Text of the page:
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The Sports Daily > The Oilers Rig
The NHL & Europe

During the hullabaloo that is the NHL All-Star weekend, next seasons round of overseas games were announced. The Oilers will be playing two games in Europe during the next hockey season.  One will be a preseason game in Germany and it appears right now as though it’ll be against a German team. The Cologne Sharks, coached by Leon Draisaitl’s father in his home town, seem to be a likely candidate. After that the Oilers will travel to Sweden where they will face off in a regular season game against the New Jersey Devils who will be coming off an exhibition game of their own in Switzerland. The Winnipeg Jets and Florida Panthers will also be facing off in a regular season game in Finland.

Games in Europe are fun, different exciting but there’s one thing I don’t get. My question to all of this is simple. Why? What exactly is the leagues goal here? NHL teams have been playing games over seas since 1936, but I’m still not sure what the benefit is to doing it at this point. The line that comes out is “growing the game”; let’s be very clear about this line, the NHL’s interest isn’t to grow the game, the NHL’s interest is to grow the NHL. Especially when it comes to games in places like Sweden, Germany, Switzerland and Finland. The game of hockey itself is doing fairly strong there, all 4 countries have their own leagues that have all enjoyed success to varying degrees. One or two NHL games a year isn’t bringing the sport to new people in any kind of overwhelming fashion.

The same may not be able to be said about games in China, but the NHL already has shot itself in the foot with the Asian market by not going to PyeongChang. If anything the Olympic hold out may be the best example of the NHL’s interests being themselves over the sport. They felt they had nothing to gain financially and thus chose not to go. In true NHL fashion that appears to be backfiring spectacularly as NBC vows to not air a single NHL game during the Olympics when NHL players could have been the feature of the games across the world on NBC’s platform. Instead they won’t even be on TVs in their own country. I’ve said it many times before; the NHL is successful in spite of itself. But I digress.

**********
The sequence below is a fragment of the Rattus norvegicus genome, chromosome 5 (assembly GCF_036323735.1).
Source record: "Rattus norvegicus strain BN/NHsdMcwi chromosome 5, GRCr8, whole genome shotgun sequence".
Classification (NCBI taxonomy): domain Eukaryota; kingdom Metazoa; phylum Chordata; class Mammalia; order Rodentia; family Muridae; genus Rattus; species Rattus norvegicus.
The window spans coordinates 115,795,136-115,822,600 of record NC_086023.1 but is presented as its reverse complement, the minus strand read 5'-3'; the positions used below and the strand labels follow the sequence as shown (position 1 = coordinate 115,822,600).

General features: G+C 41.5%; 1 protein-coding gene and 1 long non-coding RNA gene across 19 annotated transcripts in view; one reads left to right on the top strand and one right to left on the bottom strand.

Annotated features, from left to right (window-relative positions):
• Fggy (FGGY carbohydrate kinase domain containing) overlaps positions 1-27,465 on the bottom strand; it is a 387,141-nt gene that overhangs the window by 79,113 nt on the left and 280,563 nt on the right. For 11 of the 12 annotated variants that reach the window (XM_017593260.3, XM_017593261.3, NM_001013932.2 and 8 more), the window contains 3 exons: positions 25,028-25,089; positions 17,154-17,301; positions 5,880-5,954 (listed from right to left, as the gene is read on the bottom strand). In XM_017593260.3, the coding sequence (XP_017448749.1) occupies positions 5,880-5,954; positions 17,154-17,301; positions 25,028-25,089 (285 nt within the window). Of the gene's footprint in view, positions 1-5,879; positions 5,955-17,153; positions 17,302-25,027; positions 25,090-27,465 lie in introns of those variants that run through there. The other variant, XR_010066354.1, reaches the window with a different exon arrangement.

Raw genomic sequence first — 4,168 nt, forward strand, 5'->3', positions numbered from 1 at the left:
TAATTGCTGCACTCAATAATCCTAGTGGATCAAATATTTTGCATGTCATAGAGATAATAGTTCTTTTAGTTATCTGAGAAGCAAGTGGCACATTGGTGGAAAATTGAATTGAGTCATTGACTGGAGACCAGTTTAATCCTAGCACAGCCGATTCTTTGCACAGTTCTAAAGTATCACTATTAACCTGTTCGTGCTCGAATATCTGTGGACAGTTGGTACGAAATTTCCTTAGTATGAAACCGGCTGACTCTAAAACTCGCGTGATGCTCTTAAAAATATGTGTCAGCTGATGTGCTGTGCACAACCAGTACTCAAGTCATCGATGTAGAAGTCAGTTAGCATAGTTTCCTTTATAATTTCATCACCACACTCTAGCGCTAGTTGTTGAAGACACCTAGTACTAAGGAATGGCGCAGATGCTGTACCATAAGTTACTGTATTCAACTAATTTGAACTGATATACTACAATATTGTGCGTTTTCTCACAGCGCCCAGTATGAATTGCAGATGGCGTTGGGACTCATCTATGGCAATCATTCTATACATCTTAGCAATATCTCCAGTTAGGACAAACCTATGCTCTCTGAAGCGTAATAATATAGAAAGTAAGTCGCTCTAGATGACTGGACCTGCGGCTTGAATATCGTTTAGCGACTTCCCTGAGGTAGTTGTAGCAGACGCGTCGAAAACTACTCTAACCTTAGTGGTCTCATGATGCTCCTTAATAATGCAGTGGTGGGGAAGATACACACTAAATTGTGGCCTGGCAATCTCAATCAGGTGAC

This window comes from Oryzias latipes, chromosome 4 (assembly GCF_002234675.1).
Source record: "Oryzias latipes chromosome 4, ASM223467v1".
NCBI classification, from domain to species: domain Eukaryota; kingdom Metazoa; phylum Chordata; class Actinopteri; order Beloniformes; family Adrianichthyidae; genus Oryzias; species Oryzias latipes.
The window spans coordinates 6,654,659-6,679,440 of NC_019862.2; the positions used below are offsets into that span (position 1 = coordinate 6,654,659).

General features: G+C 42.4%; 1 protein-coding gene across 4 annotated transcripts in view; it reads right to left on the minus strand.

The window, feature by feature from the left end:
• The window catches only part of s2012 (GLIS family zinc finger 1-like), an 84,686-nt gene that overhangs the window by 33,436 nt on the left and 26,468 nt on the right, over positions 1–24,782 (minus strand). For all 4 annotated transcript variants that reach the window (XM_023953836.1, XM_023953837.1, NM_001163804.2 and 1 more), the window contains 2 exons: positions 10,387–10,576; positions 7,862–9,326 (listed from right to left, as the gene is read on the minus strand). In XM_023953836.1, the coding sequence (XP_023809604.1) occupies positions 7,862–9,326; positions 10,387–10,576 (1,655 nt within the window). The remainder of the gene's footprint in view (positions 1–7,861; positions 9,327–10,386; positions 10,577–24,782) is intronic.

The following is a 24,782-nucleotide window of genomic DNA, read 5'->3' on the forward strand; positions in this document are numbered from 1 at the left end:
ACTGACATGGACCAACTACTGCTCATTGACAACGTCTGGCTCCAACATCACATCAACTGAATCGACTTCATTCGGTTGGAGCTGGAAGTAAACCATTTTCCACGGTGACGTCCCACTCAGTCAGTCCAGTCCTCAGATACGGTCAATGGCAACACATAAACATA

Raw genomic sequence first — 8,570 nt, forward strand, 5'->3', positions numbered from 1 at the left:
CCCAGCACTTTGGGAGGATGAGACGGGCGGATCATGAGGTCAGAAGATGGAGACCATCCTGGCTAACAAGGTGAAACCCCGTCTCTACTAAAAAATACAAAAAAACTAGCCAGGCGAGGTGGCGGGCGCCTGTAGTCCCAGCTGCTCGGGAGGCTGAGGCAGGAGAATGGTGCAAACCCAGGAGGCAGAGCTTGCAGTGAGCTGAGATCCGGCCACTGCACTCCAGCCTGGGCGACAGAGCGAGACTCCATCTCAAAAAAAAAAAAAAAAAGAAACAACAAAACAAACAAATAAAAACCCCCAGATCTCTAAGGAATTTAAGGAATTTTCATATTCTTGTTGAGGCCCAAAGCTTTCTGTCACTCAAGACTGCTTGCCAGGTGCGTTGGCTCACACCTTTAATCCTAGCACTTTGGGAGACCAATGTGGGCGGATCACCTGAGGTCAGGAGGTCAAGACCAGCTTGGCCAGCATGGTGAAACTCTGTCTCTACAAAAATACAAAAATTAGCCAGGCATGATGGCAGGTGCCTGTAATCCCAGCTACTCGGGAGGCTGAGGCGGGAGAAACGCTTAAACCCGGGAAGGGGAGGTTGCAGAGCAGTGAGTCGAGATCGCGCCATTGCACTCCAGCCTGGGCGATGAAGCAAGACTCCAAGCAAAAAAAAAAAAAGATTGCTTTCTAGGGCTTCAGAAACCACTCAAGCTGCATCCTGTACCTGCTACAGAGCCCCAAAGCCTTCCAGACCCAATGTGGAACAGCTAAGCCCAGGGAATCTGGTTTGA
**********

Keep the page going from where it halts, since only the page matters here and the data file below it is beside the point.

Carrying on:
The point is, the NHL doesn’t do anything unless they think there’s a payoff for them. So what do they think it is with games in Europe? While the Lanxess Arena in Cologne has seating for over 18,000 in its hockey configuration, many of the arenas are smaller than the NHL standard. The Ericsson Globe Arena in Stockholm has a capacity for hockey of only 13,850 and the limited supply hasn’t exactly lead to a surge in prices with tickets being available for around $50 US. That’s not a lot more than the revenues seen from games in many US markets. Meanwhile, the Devils being the designated home team will lose one of their scheduled home games and the revenues that come with it. On top of the extra travel and costs and toll it takes on players I’m not entirely sure where the cost balances out.